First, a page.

Brain Lymphatic Vessels May Serve as Potential Target for MS Treatment

Lymphatic vessels surrounding the brain may play a key role in the development and progression of multiple sclerosis.

New research has found that lymphatic vessels surrounding the brain may play a crucial role in the development and progression of multiple sclerosis (MS). The vessels may also play a key role in other neuro-inflammatory diseases and brain infections as well.

Researchers from the University of Virginia School of Medicine found that the vessels appear to carry previously unknown messages from the brain to the immune system that ultimately trigger the symptoms of MS.

By targeting the lymphatic vessels surrounding the brain, the researchers were able to impede the development of MS in a mouse model using a number of strategies to block or destroy the vessels, effectively decreasing the amount of destructive immune cells capable of causing paralysis.

“Meningeal lymphatic vessels are quite small compared to other lymphatics in the body, and we and others wondered if this might limit the amount and size of cargo they can pass through,” study author Jasmin Herz said in a press release about the findings. “During inflammation, they did not change in size or complexity much, but what was really exciting to discover [was that] they allowed whole immune cells to traffic through them, and we found molecular cues for that.”

These findings suggest that MS pathology could be triggered by a signal sent from the brain to the immune system. Therapies targeting these vessels could be beneficial; however, the researchers noted that many of the brain mechanisms underlying its connection to the immune system are still poorly understood. Further research could focus on identifying the specific signaling used by the brain to drive communication.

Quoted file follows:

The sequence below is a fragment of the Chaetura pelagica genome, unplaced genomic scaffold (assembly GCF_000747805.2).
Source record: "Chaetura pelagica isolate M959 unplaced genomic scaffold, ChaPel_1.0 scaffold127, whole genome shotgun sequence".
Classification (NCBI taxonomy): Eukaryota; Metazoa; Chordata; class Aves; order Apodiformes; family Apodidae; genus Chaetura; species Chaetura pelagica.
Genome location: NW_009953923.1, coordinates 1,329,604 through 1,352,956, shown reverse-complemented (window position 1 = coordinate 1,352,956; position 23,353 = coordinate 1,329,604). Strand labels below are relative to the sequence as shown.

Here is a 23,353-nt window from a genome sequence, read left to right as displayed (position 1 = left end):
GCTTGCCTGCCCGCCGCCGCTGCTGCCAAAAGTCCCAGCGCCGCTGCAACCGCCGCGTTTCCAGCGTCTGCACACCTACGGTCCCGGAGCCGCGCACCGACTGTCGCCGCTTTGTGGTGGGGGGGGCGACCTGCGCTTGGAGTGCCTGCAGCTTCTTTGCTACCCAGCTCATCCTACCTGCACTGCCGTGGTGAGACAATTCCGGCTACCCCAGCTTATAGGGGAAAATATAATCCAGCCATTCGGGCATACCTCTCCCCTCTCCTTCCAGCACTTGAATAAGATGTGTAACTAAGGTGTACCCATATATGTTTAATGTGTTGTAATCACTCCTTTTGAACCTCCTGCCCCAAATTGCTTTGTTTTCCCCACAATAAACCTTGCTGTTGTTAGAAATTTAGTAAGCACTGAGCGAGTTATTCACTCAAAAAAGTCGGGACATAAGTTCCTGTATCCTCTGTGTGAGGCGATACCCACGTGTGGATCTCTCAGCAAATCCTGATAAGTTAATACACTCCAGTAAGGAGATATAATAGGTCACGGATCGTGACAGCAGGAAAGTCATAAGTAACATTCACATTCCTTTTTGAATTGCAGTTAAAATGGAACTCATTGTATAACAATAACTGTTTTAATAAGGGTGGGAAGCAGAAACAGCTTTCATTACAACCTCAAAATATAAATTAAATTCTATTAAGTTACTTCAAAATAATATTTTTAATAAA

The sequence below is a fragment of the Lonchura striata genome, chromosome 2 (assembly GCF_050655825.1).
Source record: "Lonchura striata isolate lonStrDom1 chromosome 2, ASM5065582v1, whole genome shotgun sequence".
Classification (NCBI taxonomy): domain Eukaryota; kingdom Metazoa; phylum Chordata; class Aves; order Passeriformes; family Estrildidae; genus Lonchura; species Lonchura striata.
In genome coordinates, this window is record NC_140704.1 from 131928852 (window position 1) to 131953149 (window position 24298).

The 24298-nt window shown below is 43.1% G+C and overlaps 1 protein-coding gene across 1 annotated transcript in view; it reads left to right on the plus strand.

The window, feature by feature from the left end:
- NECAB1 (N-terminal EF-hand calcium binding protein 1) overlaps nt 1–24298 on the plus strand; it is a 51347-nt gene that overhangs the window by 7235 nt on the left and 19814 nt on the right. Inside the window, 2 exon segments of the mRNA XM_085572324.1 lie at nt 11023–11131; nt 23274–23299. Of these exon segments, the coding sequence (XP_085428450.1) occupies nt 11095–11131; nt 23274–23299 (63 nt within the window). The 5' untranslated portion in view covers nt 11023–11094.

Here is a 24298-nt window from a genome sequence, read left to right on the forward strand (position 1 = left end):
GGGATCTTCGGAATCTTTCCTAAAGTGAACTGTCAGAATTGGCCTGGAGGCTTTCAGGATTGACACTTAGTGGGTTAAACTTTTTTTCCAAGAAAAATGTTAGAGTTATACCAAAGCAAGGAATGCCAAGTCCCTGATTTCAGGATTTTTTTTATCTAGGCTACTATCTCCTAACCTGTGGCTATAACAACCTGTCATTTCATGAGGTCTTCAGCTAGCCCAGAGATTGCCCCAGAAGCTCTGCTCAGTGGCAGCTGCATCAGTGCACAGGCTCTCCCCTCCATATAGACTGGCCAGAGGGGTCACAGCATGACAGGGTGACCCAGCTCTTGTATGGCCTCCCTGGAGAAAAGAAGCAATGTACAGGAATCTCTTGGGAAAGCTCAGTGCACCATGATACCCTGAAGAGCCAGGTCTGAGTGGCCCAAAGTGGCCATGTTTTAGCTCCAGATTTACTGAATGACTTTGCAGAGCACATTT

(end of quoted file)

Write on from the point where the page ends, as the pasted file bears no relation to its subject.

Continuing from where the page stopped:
Additionally, removing the lymphatic vessels did not completely stop MS, indicating a more complex combination of factors contributing to the development of the disease. Although blocking the cells in mice seemed to be beneficial, the researchers also found that the vessels’ healthy function helps prevent Alzheimer disease and age-related cognitive decline.

“These findings on the role of brain-draining lymphatic vessels in MS, together with our recent work on their role in [Alzheimer] disease, demonstrate that the brain and the immune system are closely interacting,” lead study author Jonathan Kipnis, PhD, said in the press release.

According to Dr Kipnis, these lymphatic vessels could potentially serve as a valuable target for therapeutic intervention for neurological disorders.

The study was published in Nature Neuroscience.

References

Louveau A, Herz J, Alme MN, et al. CNS lymphatic drainage neuroinflammation are regulated by meningeal lymphatic vasculature. Nature Neuroscience. 2018. https://www.nature.com/articles/s41593-018-0227-9

UVA identifies brain’s lymphatic vessels as new avenue to treat multiple sclerosis [news release]. UVA’s website. https://newsroom.uvahealth.com/2018/09/17/uva-identifies-brains-lymphatic-vessels-as-new-avenue-to-treat-multiple-sclerosis/. Accessed September 17, 2018.